Sunday, April 17, 2011

Running Out of Time?

I was a swimmer in high school, or at least I tried to be. Because there's not much else to do while under water and I, ahem, tend to be the cerebral sort, each evening (and most mornings) at practice I'd count the laps and calculate in my head how far through a set I was. If I was on the fifth fifty in a twenty fifty set on the minute (for those unfamiliar with the ins and outs of high school swimming, this is a fairly typical warm-up of 1000 yards, or at least it was in my day), I knew I was 25% of the way there. Or in my head, I knew that I still had to swim three times as far as I had already come. For some reason, this only consumed my thoughts for the first half of any particular set.

The first year of this two year assignment was similar. After two months, I told myself, "OK, now I just need to do that eleven more times and this little thing is over." Once you cross the halfway point, however, a strange thing happens. Your mindset changes from being a certain proportion of the way through the assignment to "oh crap, I only have eight months left." Considering my first experience in India in 2005 lasted six months in total and seemed an eternity at the time (in a good way), eight months should more than suffice.

But it doesn't. I'm running out of time.

You start to more carefully plan your weekends. You take a more critical look at the places you want to travel. You selfishly plan visitors' travel around your plans because, hey, they probably don't know better and are just happy to be in India. You start to consume your imported food a little less carefully because there's no point in taking it back where it came from. You make sure you actually go to that restaurant you've been wanting to try or back to that old favorite you "need" to try again.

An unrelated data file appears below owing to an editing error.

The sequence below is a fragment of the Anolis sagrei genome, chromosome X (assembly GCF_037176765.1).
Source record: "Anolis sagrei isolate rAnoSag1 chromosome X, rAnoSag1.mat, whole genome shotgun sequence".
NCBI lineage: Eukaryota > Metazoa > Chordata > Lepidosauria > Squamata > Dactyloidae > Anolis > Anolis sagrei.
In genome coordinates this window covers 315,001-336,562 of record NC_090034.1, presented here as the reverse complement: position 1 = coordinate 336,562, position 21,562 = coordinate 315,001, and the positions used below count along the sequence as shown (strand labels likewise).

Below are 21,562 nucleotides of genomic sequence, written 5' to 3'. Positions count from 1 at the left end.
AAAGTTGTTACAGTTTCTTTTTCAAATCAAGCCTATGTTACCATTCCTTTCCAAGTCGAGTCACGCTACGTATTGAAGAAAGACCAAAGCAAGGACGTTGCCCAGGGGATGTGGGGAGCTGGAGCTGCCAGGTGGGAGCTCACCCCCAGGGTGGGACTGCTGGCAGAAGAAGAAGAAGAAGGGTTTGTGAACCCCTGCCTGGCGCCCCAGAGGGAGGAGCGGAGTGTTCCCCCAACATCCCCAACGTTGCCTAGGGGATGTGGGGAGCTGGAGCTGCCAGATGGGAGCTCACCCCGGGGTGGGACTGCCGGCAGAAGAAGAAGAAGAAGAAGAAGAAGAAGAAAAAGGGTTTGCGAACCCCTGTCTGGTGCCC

This may also be because the wife and I tend to be planners. The year is basically planned out (knowing that we still need to find time to, you know, work and fulfill the formal reason why we're here in the first place):
  • May - Home leave for two weeks and then a weekend in Ranthambore
  • June - Visitors the second half of the month
  • July - Trek in Ladakh for the first half of the month
  • September - Long weekend in UAE (still not totally decided but Lindsay REALLY wants to go; something tells me we'll go)
  • October - Two sets of visitors across all four weekends
  • November - Some sort of short going away trip in this part of the world where the sole criteria is "crystal clear water"
When you get that volume of stuff (and I have no complaints, it's all going to be amazing stuff) on the calendar and throw in the fact that we need to find time to move back to the states, it doesn't leave as much time as eight months might otherwise suggest. In a way, it's good. It forces you to do new things because the opportunity will only be there for so long; however, at some point the expat experience becomes less about travel and more about living. I'm no going to lie, it becomes difficult to balance finding new opportunities with the need to re-experience things more familiar.

3 comments:

  1. "After two months, I told myself, "OK, now I just need to do that eleven more times and this little thing is over." ......

    I so hear you on that. Tomorrow makes one month and I've already thought to myself "okay, you just have to do that 10 more times...."

    Waiting for the halfway mark way of thinking to kick in...

    With that said I am trying to plan something every 2 months or so that way i have something to look forward to...wanna head north during the summer, south in the winter...and who knows where in the fall...maybe east... :)

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  2. I didn't mention it but that's EXACTLY how we bargained our way through the first year....we weren't quite as brave and decided we needed something about every six weeks which included something "major" about once every three months. It was a great way to anchor our minds around something, kept us grounded with a major reason we came (i.e., the ability to see so many fascinating places that we otherwise wouldn't), and it always helps to have something to look forward to.

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